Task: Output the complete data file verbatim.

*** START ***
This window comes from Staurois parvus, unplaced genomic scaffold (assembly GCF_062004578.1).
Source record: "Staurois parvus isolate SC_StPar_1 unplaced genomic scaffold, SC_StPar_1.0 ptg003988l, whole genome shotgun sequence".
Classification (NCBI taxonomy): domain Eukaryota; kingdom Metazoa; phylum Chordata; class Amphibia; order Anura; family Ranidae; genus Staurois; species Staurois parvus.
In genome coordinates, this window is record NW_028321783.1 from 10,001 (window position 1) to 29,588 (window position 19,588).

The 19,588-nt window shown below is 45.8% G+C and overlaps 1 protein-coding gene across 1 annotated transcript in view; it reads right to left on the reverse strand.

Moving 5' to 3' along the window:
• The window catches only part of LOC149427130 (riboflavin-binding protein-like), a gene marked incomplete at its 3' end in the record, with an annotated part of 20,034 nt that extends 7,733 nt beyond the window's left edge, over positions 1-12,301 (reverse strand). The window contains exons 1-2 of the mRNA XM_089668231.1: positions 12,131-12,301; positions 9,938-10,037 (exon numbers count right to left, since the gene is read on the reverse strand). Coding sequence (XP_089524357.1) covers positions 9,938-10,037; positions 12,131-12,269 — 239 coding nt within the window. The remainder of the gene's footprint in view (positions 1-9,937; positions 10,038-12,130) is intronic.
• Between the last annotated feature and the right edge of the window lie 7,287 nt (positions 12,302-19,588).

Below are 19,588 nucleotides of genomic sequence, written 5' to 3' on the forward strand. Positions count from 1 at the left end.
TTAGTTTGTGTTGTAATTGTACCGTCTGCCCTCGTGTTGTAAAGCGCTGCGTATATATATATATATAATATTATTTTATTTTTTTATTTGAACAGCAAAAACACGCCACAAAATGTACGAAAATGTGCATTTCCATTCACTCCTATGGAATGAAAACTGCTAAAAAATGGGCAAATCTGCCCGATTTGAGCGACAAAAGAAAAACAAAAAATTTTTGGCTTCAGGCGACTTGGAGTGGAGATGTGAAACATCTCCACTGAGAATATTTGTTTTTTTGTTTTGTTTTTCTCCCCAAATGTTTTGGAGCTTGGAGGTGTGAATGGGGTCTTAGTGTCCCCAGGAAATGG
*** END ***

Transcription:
This window comes from Staurois parvus, unplaced genomic scaffold (assembly GCF_062004578.1).
Source record: "Staurois parvus isolate SC_StPar_1 unplaced genomic scaffold, SC_StPar_1.0 ptg003988l, whole genome shotgun sequence".
Classification (NCBI taxonomy): domain Eukaryota; kingdom Metazoa; phylum Chordata; class Amphibia; order Anura; family Ranidae; genus Staurois; species Staurois parvus.
In genome coordinates, this window is record NW_028321783.1 from 10,001 (window position 1) to 29,588 (window position 19,588).

The 19,588-nt window shown below is 45.8% G+C and overlaps 1 protein-coding gene across 1 annotated transcript in view; it reads right to left on the reverse strand.

Moving 5' to 3' along the window:
• The window catches only part of LOC149427130 (riboflavin-binding protein-like), a gene marked incomplete at its 3' end in the record, with an annotated part of 20,034 nt that extends 7,733 nt beyond the window's left edge, over positions 1-12,301 (reverse strand). The window contains exons 1-2 of the mRNA XM_089668231.1: positions 12,131-12,301; positions 9,938-10,037 (exon numbers count right to left, since the gene is read on the reverse strand). Coding sequence (XP_089524357.1) covers positions 9,938-10,037; positions 12,131-12,269 — 239 coding nt within the window. The remainder of the gene's footprint in view (positions 1-9,937; positions 10,038-12,130) is intronic.
• Between the last annotated feature and the right edge of the window lie 7,287 nt (positions 12,302-19,588).

Below are 19,588 nucleotides of genomic sequence, written 5' to 3' on the forward strand. Positions count from 1 at the left end.
TTAGTTTGTGTTGTAATTGTACCGTCTGCCCTCGTGTTGTAAAGCGCTGCGTATATATATATATATAATATTATTTTATTTTTTTATTTGAACAGCAAAAACACGCCACAAAATGTACGAAAATGTGCATTTCCATTCACTCCTATGGAATGAAAACTGCTAAAAAATGGGCAAATCTGCCCGATTTGAGCGACAAAAGAAAAACAAAAAATTTTTGGCTTCAGGCGACTTGGAGTGGAGATGTGAAACATCTCCACTGAGAATATTTGTTTTTTTGTTTTGTTTTTCTCCCCAAATGTTTTGGAGCTTGGAGGTGTGAATGGGGTCTTAGTGTCCCCAGGAAATGG